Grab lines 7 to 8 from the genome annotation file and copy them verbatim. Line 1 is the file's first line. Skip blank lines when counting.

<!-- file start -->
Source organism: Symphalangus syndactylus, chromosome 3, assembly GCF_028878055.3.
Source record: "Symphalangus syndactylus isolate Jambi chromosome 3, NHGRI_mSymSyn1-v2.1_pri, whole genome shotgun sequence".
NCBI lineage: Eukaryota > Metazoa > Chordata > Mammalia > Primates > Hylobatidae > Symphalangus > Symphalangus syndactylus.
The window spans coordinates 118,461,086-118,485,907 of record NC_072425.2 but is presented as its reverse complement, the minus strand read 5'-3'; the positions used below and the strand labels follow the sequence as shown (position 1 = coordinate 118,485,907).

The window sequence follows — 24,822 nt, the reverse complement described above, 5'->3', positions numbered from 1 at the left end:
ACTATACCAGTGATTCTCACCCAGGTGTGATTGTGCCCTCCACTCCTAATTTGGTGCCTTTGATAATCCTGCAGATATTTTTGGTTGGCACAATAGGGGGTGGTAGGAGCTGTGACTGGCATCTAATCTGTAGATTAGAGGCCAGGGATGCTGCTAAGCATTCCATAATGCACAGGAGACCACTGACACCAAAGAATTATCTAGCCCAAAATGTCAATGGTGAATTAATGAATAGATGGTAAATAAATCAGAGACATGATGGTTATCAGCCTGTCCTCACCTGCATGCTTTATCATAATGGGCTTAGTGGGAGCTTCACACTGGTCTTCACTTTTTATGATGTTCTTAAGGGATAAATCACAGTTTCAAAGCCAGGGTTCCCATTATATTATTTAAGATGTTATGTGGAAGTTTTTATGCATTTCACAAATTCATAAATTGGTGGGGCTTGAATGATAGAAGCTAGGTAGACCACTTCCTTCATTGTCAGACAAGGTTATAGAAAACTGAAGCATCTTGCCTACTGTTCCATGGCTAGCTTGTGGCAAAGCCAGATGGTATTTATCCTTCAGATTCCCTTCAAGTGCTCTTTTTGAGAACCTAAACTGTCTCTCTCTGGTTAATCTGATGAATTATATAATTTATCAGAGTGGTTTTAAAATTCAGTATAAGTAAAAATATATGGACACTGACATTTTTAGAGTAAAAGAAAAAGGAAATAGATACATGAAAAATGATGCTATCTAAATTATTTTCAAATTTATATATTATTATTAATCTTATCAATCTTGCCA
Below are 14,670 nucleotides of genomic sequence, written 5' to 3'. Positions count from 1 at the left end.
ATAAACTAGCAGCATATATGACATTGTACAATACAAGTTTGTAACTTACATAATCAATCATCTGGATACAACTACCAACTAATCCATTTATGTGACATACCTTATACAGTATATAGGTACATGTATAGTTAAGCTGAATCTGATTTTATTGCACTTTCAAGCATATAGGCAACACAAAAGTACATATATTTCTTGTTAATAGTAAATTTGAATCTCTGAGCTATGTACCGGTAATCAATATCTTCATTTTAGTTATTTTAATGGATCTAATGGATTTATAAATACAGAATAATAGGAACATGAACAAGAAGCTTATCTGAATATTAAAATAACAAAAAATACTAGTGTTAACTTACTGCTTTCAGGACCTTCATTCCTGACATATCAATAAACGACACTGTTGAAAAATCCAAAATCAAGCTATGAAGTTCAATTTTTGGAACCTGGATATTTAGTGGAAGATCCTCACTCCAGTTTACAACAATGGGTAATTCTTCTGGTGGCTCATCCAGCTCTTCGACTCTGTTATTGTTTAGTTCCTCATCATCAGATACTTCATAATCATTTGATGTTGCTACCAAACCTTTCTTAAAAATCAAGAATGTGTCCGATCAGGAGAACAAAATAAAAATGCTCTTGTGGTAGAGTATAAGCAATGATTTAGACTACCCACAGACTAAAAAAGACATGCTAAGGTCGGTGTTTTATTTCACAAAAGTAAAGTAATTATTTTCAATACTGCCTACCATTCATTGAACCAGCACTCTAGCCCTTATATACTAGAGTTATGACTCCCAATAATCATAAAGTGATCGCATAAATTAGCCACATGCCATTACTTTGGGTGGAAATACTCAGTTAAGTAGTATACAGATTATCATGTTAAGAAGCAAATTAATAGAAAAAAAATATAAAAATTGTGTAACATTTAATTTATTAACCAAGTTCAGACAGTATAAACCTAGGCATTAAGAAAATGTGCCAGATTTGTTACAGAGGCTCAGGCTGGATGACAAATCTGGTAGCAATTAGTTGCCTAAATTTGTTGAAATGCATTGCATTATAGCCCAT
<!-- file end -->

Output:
Below are 14,670 nucleotides of genomic sequence, written 5' to 3'. Positions count from 1 at the left end.
ATAAACTAGCAGCATATATGACATTGTACAATACAAGTTTGTAACTTACATAATCAATCATCTGGATACAACTACCAACTAATCCATTTATGTGACATACCTTATACAGTATATAGGTACATGTATAGTTAAGCTGAATCTGATTTTATTGCACTTTCAAGCATATAGGCAACACAAAAGTACATATATTTCTTGTTAATAGTAAATTTGAATCTCTGAGCTATGTACCGGTAATCAATATCTTCATTTTAGTTATTTTAATGGATCTAATGGATTTATAAATACAGAATAATAGGAACATGAACAAGAAGCTTATCTGAATATTAAAATAACAAAAAATACTAGTGTTAACTTACTGCTTTCAGGACCTTCATTCCTGACATATCAATAAACGACACTGTTGAAAAATCCAAAATCAAGCTATGAAGTTCAATTTTTGGAACCTGGATATTTAGTGGAAGATCCTCACTCCAGTTTACAACAATGGGTAATTCTTCTGGTGGCTCATCCAGCTCTTCGACTCTGTTATTGTTTAGTTCCTCATCATCAGATACTTCATAATCATTTGATGTTGCTACCAAACCTTTCTTAAAAATCAAGAATGTGTCCGATCAGGAGAACAAAATAAAAATGCTCTTGTGGTAGAGTATAAGCAATGATTTAGACTACCCACAGACTAAAAAAGACATGCTAAGGTCGGTGTTTTATTTCACAAAAGTAAAGTAATTATTTTCAATACTGCCTACCATTCATTGAACCAGCACTCTAGCCCTTATATACTAGAGTTATGACTCCCAATAATCATAAAGTGATCGCATAAATTAGCCACATGCCATTACTTTGGGTGGAAATACTCAGTTAAGTAGTATACAGATTATCATGTTAAGAAGCAAATTAATAGAAAAAAAATATAAAAATTGTGTAACATTTAATTTATTAACCAAGTTCAGACAGTATAAACCTAGGCATTAAGAAAATGTGCCAGATTTGTTACAGAGGCTCAGGCTGGATGACAAATCTGGTAGCAATTAGTTGCCTAAATTTGTTGAAATGCATTGCATTATAGCCCAT